Another cool thing was the “style sheet” they sent to me along with the page proofs. Part of it was a list of words from the book that needed style attention or a ruling of some kind, like capitalization or hyphenation, for consistency.

Reading this list was a strange experience, because the words seemed so odd out of context: banditti (pl), beetroot, bell cord, belowstairs, brickworks, coal smoke, country-gentry (adj), curlpapers, dairymaid. … Another part was a list of the names of all the characters in the book, the page where they first show up, and age and eye color, if mentioned.

This seemed quite obsessive! But also important for consistency. How to remember otherwise, a hundred pages on, if someone had green eyes and now they have blue? It made me realize how copy editing a book must be more challenging than editing even the longest piece of journalism.

Q. What advice do you have for other journalists who want to write fiction?

A. Journalists have some advantages: They are used to working with words, they are sensitive to the power of story, they are used to being edited and being rejected. But most of us tend to think in the short term; it is a big mental adjustment to the long time horizon required to write a novel.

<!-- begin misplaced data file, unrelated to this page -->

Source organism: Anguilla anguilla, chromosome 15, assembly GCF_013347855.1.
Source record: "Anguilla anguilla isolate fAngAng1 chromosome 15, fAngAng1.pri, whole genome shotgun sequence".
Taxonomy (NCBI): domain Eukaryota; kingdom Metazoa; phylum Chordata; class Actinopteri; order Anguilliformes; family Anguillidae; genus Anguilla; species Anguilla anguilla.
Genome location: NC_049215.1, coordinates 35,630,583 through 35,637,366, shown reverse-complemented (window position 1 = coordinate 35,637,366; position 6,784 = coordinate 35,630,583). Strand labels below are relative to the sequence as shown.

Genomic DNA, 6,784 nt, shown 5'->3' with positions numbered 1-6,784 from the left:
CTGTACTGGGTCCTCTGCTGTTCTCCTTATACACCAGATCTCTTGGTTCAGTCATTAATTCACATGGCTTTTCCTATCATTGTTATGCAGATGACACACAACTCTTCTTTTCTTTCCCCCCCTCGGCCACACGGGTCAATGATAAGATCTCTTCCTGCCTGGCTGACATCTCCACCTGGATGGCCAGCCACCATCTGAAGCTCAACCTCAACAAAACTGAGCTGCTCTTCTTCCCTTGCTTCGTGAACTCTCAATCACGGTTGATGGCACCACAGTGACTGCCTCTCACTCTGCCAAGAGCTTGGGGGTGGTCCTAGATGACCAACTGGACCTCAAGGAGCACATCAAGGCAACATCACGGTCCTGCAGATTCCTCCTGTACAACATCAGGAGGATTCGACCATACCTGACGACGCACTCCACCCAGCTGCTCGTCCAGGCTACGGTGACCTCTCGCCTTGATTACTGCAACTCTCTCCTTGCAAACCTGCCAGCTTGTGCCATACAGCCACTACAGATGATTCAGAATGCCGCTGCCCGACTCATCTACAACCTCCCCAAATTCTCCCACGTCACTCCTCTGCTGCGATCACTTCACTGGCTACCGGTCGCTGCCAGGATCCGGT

I think writing journalistically is also something we need to overcome. Newspaper prose is functional: Its main aim is clarity and directness, but it can also be clunky. Ideally fiction should be a pleasure to read, with a kind of subtle music created through word choice, variations in sentence length, rhythm. So there are some habits to break, and new ones to get into.

I would advise reading lots of fiction – all kinds, but especially the kind you want to write. Read analytically, thinking about what works and what doesn’t. Get in the habit of writing regularly, and try to find a community of people who are also interested in writing.

One useful piece of advice I came across is that there are two basic ways to keep writing despite discouragement and setbacks: developing a work ethic that keeps you going even though the world does not care or notice, or having an idea that you are so on fire with that you can’t help working on it, because you’d rather do that than anything else. Ideally you’d have both, but sometimes having one is enough for a while, and then you can see your way to the other.

Follow Kathleen A. Flynn on Twitter and Facebook, and order a copy of “The Jane Austen Project.”

How a college newspaper won the national championship